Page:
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How can we know all possible type of a variable? Consider the following example,

n = int(raw_input())

if n<50:
        a = 5
elif n<100:
         a = 6.8
         a = 'abc'

print type(a)

But, It will give output as either 'int' or 'float' or 'str', depending on value of n...

Can't we have all possible types of a variable? For example the above should give an output something like :


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First. You need to get a better English spell-checker. Your question is hard to read. Second, Python has an infinite number of types (since new types can be defined via class.) What are you trying to learn about your code that you can't learn from reading it? –  S.Lott Jan 23 '12 at 19:15
As a non-native speaker, I'm having trouble reading this question because of the host of abbreviations, typos, and superfluous punctuation. Could you you write these (for example Bt, abv) out? Thanks! –  phihag Jan 23 '12 at 19:17
Python is a dynamic, duck-typed programming language. Generally this means that behaviors are more important than types; it also means that a variable can be any type. However, in this case, you wrote the code to generate a, so you know the type of a. There is no language-feature static-analysis to determine what values (and hence what types) a could have taken; you have to keep track of that. –  twooster Jan 23 '12 at 19:18
What your asking can't be done and jcollado is right, a in python is not even a variable but just a "tag" to its value. This concept is really well explained in Code Like a Pythonista: Idiomatic Python. –  Rik Poggi Jan 23 '12 at 20:01

4 Answers 4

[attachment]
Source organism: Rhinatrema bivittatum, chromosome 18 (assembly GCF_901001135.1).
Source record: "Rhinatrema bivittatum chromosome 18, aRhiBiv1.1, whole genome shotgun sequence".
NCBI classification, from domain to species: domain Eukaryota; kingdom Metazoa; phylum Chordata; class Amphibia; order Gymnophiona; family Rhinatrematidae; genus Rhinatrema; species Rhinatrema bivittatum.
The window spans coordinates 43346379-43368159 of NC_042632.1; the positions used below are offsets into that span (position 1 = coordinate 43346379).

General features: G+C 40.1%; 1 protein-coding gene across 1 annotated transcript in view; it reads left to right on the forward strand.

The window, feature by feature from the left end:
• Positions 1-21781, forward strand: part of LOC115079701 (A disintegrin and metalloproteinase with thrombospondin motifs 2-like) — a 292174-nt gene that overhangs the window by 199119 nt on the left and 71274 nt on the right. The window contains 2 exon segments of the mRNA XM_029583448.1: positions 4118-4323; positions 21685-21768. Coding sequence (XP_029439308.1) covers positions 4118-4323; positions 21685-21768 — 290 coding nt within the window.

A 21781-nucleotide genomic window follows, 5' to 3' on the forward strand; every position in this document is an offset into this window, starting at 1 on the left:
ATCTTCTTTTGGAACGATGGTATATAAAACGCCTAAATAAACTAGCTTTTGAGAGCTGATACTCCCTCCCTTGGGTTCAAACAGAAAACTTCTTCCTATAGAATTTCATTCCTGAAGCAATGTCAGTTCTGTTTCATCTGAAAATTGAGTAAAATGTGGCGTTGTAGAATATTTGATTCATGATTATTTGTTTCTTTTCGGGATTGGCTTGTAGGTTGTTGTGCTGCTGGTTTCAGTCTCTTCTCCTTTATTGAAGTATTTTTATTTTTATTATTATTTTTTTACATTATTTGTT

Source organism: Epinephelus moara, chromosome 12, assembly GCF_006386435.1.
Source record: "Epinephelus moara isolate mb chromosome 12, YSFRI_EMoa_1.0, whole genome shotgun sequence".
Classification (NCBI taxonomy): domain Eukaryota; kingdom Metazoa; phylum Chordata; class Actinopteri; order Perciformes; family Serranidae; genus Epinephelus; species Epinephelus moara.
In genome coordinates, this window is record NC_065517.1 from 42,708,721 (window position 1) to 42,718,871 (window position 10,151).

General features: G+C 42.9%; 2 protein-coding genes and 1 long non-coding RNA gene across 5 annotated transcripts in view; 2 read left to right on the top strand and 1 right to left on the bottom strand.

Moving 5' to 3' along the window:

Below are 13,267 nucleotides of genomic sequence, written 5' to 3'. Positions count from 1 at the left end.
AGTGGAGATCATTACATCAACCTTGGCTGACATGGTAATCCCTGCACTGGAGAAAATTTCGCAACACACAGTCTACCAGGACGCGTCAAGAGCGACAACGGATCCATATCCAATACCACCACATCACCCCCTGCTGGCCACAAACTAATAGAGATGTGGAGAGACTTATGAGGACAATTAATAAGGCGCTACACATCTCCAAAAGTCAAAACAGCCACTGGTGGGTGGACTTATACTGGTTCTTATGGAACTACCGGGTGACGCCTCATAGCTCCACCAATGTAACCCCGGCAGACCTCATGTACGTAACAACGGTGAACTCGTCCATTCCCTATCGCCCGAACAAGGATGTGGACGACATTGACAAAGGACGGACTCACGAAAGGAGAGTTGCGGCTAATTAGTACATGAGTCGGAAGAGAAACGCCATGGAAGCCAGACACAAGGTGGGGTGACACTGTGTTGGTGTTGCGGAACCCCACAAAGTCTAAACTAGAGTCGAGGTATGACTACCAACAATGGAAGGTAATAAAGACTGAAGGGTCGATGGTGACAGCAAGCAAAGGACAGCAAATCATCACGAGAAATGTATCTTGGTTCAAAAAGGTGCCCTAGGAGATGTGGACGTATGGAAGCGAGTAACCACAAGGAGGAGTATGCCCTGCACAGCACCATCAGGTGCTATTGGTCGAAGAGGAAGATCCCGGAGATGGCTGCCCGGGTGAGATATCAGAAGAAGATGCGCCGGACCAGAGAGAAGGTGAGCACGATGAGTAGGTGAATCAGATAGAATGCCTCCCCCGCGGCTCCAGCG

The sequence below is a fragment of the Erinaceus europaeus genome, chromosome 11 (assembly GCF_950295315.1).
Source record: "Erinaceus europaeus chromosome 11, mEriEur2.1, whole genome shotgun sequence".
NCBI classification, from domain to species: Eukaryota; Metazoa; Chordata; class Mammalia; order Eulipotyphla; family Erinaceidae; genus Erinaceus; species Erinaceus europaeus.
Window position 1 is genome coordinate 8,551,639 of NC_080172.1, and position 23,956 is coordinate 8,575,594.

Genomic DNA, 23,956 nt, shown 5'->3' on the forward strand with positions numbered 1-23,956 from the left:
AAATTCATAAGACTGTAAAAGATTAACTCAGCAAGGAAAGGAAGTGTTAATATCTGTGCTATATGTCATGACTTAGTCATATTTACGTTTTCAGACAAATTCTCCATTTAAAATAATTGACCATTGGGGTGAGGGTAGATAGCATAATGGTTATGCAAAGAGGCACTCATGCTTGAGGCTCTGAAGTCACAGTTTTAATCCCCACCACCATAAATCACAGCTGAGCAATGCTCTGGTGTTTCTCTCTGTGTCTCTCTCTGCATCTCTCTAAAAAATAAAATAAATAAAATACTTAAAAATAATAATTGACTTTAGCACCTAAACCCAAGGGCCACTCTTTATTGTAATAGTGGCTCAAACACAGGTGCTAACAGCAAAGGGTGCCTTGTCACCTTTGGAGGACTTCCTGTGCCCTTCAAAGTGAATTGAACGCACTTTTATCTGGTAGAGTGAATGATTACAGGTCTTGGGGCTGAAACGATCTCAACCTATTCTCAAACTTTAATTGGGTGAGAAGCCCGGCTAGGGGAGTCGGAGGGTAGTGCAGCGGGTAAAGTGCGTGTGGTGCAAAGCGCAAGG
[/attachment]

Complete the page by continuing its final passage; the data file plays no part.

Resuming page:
You can't determine this at runtime since the type of the variable depends on the execution path. As far as I know, there is no static analysis tool that can do this either.

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You would have to enumerate all types known to the Python interpreter. I guess that would be possible but it would be essentially meaningless since there are so many types.

Python is a dynamically typed language and as such it does not have variables in the same sense as statically typed languages like C. In your snippet, a is simply a name which is bound to an object. That object could be of any type known to the Python interpreter.

There is a fundamental difference in mindset when programming in a dynamically typed language and asking questions like, what type is this object? should be avoided. Instead it is preferable to ask questions of the form, what operations does this object support? This approach to programming is known as duck typing.

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I think that the bottom line here should be that variables in python don't have any type at all. Variables are just tags that reference to the object they have been assigned to. What really holds the type is the object itself.

In addition to this, given that any kind of object can be assigned to a variable, the amount of possible types for objects being referenced by a variable is the same as the amount of possible types you can create in the language which should be almost an unbound number depending on hardware contrains.

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Can't we have all possible types of a variable?

No, because variables in Python don't have type; values do.

When you write type(a), you're not checking the type of a variable named a; you're checking the type of a thing that the name a refers to (which might happen to have other names as well).

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